The Australia Institute

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The Australia Institute
TAI with tagline blue.jpg
Abbreviation The Institute
Formation 4 May 1994[1]
Type Public policy think tank
Director
Ben Oquist
Website tai.org.au

The Australia Institute is a progressive Australian think tank conducting public policy research on a broad range of economic, social, transparency and environmental issues.

The Institute began in 1994 in order to construct and commission research and policy analysis on public debates and political and social issues and trends. The Institute is based in Canberra, Australian Capital Territory. When it was founded the Institute used a sprig of golden wattle for its logo with the motto "For a just, sustainable, peaceful future."

Philosophy

The Institute describes itself as "one of the country’s most influential think tanks",[2] as well as saying that:

The Institute is determined to push public debate beyond the simplistic question of whether markets or governments have all the answers to more important questions: When does government need to intervene in the market? When should it stand back? And when regulation is needed, what form should it take?[3]

The Institute has been described as left-leaning,[4][5][6] independent,[7] progressive[8][9] or centrist.[10]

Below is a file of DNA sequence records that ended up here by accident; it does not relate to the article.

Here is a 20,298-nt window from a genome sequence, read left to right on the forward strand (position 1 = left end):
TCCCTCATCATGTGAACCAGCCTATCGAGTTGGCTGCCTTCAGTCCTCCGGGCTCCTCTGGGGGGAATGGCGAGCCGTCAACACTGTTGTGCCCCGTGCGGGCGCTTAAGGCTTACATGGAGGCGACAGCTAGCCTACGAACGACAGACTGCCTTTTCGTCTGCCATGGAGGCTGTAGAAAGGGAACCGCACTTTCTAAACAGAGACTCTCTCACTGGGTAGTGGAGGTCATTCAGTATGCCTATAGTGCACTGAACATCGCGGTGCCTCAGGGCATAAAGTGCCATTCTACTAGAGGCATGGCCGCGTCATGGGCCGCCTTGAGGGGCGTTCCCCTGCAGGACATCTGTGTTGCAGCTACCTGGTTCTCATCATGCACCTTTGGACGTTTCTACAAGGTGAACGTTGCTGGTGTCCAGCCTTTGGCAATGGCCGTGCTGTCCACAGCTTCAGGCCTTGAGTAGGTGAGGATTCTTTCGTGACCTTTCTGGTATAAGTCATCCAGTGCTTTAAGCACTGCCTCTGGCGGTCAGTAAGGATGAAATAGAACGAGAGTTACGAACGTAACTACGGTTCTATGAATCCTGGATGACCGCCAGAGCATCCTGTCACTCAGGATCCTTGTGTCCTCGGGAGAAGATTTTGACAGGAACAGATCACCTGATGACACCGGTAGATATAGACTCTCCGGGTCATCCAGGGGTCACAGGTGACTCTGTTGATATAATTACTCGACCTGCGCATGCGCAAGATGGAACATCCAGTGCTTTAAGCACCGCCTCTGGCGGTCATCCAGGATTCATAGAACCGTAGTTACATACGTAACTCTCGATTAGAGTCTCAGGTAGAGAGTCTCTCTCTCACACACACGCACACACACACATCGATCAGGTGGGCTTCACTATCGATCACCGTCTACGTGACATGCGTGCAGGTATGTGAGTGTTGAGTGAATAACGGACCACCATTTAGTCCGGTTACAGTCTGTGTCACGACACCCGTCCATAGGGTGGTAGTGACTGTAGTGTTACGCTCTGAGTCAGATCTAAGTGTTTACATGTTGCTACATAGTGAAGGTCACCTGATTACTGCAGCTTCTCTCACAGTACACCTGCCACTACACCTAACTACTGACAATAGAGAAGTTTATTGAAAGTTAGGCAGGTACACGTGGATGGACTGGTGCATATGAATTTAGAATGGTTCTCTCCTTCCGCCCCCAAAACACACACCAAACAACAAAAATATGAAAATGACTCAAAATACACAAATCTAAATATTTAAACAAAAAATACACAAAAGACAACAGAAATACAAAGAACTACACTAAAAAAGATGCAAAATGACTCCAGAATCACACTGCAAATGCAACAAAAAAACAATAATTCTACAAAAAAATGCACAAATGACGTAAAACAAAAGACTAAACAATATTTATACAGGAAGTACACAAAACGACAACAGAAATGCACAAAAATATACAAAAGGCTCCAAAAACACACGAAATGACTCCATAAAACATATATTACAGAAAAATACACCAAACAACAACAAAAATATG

Research

The Institute's researchers are prominent commentators on public policy issues, including work on climate change and emissions trading, taxation policy, paid parental leave and unemployment. The Institute is also known for its work on environment, taxation, health, consumer affairs and trade practices.[citation needed]

Climate change and energy

The Institute is active in promoting global warming mitigation measures, and has been critical of the Australian federal government's perceived lack of action on climate change. The Institute was critical of the Howard Government's decision to refuse to ratify the Kyoto Protocol. It claims that the former Prime Minister and some senior ministers deny the scientific evidence for global warming and that the resources sector drives government energy policy. Leaked minutes of a meeting between the Energy Minister, the Prime Minister and fossil fuel lobbyists provide evidence for these claims.[11][12]

The Institute has been active in promoting renewable energy development, and other mitigation measures, and it has campaigned strongly against developing a nuclear industry in Australia.[13]

The Institute has provided a critique of the proposed Australian emissions trading scheme (or Carbon Pollution Reduction Scheme), based on concerns that the proposed scheme failed to adequately take into account voluntary action.[14]